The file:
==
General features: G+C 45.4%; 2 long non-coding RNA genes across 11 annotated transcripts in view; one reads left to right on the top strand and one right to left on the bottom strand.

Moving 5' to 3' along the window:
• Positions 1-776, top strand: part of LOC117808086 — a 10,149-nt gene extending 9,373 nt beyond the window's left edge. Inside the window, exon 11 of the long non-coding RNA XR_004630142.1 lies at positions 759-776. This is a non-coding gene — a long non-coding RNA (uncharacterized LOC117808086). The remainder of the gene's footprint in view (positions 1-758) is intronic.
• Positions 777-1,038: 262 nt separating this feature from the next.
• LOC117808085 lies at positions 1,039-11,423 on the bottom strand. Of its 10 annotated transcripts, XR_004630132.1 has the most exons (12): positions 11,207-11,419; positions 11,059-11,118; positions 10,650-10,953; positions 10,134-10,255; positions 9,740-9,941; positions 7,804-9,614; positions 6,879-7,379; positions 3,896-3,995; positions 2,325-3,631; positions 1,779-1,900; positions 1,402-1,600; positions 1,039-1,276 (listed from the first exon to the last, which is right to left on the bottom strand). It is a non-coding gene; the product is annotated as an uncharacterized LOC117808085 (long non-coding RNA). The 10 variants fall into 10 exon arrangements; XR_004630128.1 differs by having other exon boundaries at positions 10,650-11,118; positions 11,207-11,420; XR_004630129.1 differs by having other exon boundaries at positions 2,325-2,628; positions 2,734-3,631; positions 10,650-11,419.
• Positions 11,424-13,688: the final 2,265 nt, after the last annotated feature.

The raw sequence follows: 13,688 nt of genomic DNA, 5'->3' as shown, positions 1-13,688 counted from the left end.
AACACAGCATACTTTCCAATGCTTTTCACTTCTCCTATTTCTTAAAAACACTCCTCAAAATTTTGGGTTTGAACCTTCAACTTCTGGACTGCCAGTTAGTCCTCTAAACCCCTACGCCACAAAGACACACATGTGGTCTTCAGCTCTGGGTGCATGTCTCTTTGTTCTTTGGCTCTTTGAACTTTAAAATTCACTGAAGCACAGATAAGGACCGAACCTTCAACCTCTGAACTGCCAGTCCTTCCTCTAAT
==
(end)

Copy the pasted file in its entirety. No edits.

General features: G+C 45.4%; 2 long non-coding RNA genes across 11 annotated transcripts in view; one reads left to right on the top strand and one right to left on the bottom strand.

Moving 5' to 3' along the window:
• Positions 1-776, top strand: part of LOC117808086 — a 10,149-nt gene extending 9,373 nt beyond the window's left edge. Inside the window, exon 11 of the long non-coding RNA XR_004630142.1 lies at positions 759-776. This is a non-coding gene — a long non-coding RNA (uncharacterized LOC117808086). The remainder of the gene's footprint in view (positions 1-758) is intronic.
• Positions 777-1,038: 262 nt separating this feature from the next.
• LOC117808085 lies at positions 1,039-11,423 on the bottom strand. Of its 10 annotated transcripts, XR_004630132.1 has the most exons (12): positions 11,207-11,419; positions 11,059-11,118; positions 10,650-10,953; positions 10,134-10,255; positions 9,740-9,941; positions 7,804-9,614; positions 6,879-7,379; positions 3,896-3,995; positions 2,325-3,631; positions 1,779-1,900; positions 1,402-1,600; positions 1,039-1,276 (listed from the first exon to the last, which is right to left on the bottom strand). It is a non-coding gene; the product is annotated as an uncharacterized LOC117808085 (long non-coding RNA). The 10 variants fall into 10 exon arrangements; XR_004630128.1 differs by having other exon boundaries at positions 10,650-11,118; positions 11,207-11,420; XR_004630129.1 differs by having other exon boundaries at positions 2,325-2,628; positions 2,734-3,631; positions 10,650-11,419.
• Positions 11,424-13,688: the final 2,265 nt, after the last annotated feature.

The raw sequence follows: 13,688 nt of genomic DNA, 5'->3' as shown, positions 1-13,688 counted from the left end.
AACACAGCATACTTTCCAATGCTTTTCACTTCTCCTATTTCTTAAAAACACTCCTCAAAATTTTGGGTTTGAACCTTCAACTTCTGGACTGCCAGTTAGTCCTCTAAACCCCTACGCCACAAAGACACACATGTGGTCTTCAGCTCTGGGTGCATGTCTCTTTGTTCTTTGGCTCTTTGAACTTTAAAATTCACTGAAGCACAGATAAGGACCGAACCTTCAACCTCTGAACTGCCAGTCCTTCCTCTAAT